| Migos            | 1550 |
| Future           | 1536 |
| The Chainsmokers | 1503 |
| Kodak Black      | 1318 |
10 rows in set (0.16 sec)

Drake killed it, but Lil Uzi Vert is the star of the year, IMHO. Drake has a pedigree while Lil Uzi just started running.

Also from these artists I can tell HIP HOP dominated us charts; Let's verify this assumption.

mysql> select artist,SUM(streams) AS CNT from spotify.top200 WHERE country='us' and list_date >= '2017-01-01' and list_date < '2018-01-01' group by 1 order by 2 DESC LIMIT 10;
| artist           | CNT        |
| Drake            | 1253877919 |
| Kendrick Lamar   | 1161624639 |
| Post Malone      |  954546910 |
| Lil Uzi Vert     |  818889040 |
| Ed Sheeran       |  714523363 |
| Migos            |  682008192 |
| Future           |  574005011 |
| The Chainsmokers |  557708920 |
| 21 Savage        |  472043174 |
| Khalid           |  463878924 |
10 rows in set (0.48 sec)

Yup hip hop dominated the top 10 steams.

What about tracks? What are the top 10 tracks by streams?

 select track,SUM(streams) AS CNT from spotify.top200 WHERE country='us' and list_date >= '2017-01-01' and list_date < '2018-01-01' group by 1 order by 2 DESC LIMIT 10;
| track             | CNT       |
| HUMBLE.           | 340136186 |
| XO TOUR Llif3     | 314758565 |
| Congratulations   | 283551832 |
| Shape of You      | 280898054 |
| Unforgettable     | 261753940 |
| Mask Off          | 242524530 |
| Despacito - Remix | 241370570 |
| rockstar          | 225517132 |
| Location          | 224879215 |
| 1-800-273-8255    | 219689749 |
10 rows in set (0.43 sec)

Which tracks and artists had the most time in the top200?

 select artist,track,count(*) AS CNT from spotify.top200 WHERE country='us' and list_date >= '2017-01-01' and list_date < '2018-01-01' group by 2 order by 3 DESC LIMIT 10;
| artist           | track                               | CNT |
| D.R.A.M.         | Broccoli (feat. Lil Yachty)         | 485 |
| French Montana   | Unforgettable                       | 417 |
| PnB Rock         | Selfish                             | 394 |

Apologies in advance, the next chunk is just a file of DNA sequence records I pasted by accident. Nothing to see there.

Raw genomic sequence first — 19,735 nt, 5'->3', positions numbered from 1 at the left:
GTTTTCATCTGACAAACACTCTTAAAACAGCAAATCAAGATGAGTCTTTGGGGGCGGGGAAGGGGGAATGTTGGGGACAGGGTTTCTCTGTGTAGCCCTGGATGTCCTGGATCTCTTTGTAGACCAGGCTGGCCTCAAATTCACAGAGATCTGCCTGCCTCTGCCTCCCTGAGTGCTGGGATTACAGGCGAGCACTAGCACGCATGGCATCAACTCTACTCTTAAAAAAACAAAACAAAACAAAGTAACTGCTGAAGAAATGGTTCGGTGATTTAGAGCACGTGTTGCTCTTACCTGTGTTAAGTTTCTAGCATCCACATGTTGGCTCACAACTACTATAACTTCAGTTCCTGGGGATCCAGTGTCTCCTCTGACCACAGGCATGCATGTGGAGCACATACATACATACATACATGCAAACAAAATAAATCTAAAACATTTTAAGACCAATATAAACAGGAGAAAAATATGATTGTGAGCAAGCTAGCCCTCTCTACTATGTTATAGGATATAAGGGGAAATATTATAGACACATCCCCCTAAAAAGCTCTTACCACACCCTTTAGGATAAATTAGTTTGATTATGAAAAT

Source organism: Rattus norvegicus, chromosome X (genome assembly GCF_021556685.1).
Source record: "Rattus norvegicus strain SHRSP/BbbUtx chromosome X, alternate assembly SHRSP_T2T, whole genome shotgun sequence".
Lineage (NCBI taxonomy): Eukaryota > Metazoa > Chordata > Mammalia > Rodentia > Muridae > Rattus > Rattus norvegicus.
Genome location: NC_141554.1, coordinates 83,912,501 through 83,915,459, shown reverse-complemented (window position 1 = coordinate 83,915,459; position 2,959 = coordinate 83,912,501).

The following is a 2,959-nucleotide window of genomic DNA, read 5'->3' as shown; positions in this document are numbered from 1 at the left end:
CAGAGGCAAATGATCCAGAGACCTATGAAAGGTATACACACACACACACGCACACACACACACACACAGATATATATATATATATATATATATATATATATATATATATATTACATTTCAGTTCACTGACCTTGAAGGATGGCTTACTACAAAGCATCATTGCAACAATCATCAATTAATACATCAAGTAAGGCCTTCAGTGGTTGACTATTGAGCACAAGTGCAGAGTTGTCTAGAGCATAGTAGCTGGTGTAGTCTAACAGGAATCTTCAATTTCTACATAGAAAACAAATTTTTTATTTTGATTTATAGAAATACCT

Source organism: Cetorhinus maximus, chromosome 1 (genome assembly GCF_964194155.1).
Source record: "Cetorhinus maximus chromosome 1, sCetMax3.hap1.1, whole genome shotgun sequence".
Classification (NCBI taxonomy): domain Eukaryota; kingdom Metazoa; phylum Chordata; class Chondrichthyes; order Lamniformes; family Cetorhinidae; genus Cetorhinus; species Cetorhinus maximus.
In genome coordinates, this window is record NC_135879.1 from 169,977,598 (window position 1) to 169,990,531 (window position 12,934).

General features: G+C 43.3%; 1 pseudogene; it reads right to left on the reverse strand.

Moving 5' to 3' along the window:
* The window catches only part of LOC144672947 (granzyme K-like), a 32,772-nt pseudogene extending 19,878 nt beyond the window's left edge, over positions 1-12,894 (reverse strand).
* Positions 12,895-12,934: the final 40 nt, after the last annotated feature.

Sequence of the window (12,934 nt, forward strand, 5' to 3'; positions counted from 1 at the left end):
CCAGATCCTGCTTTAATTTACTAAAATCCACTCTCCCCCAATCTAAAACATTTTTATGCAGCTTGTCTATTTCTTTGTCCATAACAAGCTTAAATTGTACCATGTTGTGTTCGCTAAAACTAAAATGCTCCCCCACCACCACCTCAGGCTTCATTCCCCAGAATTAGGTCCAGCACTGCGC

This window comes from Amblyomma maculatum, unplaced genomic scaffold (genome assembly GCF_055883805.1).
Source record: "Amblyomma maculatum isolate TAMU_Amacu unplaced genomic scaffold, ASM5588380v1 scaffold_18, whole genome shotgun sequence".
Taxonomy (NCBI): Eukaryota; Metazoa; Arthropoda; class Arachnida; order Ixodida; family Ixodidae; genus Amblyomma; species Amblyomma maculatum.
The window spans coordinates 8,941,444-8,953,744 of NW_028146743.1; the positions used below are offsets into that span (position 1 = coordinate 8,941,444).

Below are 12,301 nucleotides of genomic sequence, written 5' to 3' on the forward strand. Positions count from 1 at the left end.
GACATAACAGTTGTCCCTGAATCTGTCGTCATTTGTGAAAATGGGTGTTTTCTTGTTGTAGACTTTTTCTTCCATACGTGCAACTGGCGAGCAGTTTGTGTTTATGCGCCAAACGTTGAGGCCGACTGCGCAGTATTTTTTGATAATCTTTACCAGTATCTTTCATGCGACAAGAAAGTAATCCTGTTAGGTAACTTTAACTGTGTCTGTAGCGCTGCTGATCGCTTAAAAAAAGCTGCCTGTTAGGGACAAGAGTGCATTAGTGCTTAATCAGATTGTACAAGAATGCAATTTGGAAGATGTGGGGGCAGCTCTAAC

| Travis Scott     | goosebumps                          | 365 |
| Post Malone      | Go Flex                             | 365 |
| Childish Gambino | Redbone                             | 365 |
| Post Malone      | Congratulations                     | 365 |
| Post Malone      | White Iverson                       | 365 |
| Migos            | Bad and Boujee (feat. Lil Uzi Vert) | 364 |
| Bruno Mars       | That's What I Like                  | 364 |
10 rows in set (0.20 sec)

Also from this data I can tell that Post Malone had a fantastic year!

So, more questions can be answered, like who held the number 1 position on the top200 the most?

select artist,track,count(*) AS CNT from spotify.top200 WHERE country='us' and pos=1 and list_date >= '2017-01-01' and list_date < '2018-01-01' group by 2 order by 3 DESC LIMIT 10;
| artist         | track                               | CNT |
| Post Malone    | rockstar                            | 105 |
| Kendrick Lamar | HUMBLE.                             |  67 |
| Ed Sheeran     | Shape of You                        |  48 |
| Luis Fonsi     | Despacito - Remix                   |  47 |
| Migos          | Bad and Boujee (feat. Lil Uzi Vert) |  29 |
| 21 Savage      | Bank Account                        |  20 |
| Drake          | Passionfruit                        |  12 |
| Logic          | 1-800-273-8255                      |  10 |
| Taylor Swift   | Look What You Made Me Do            |  10 |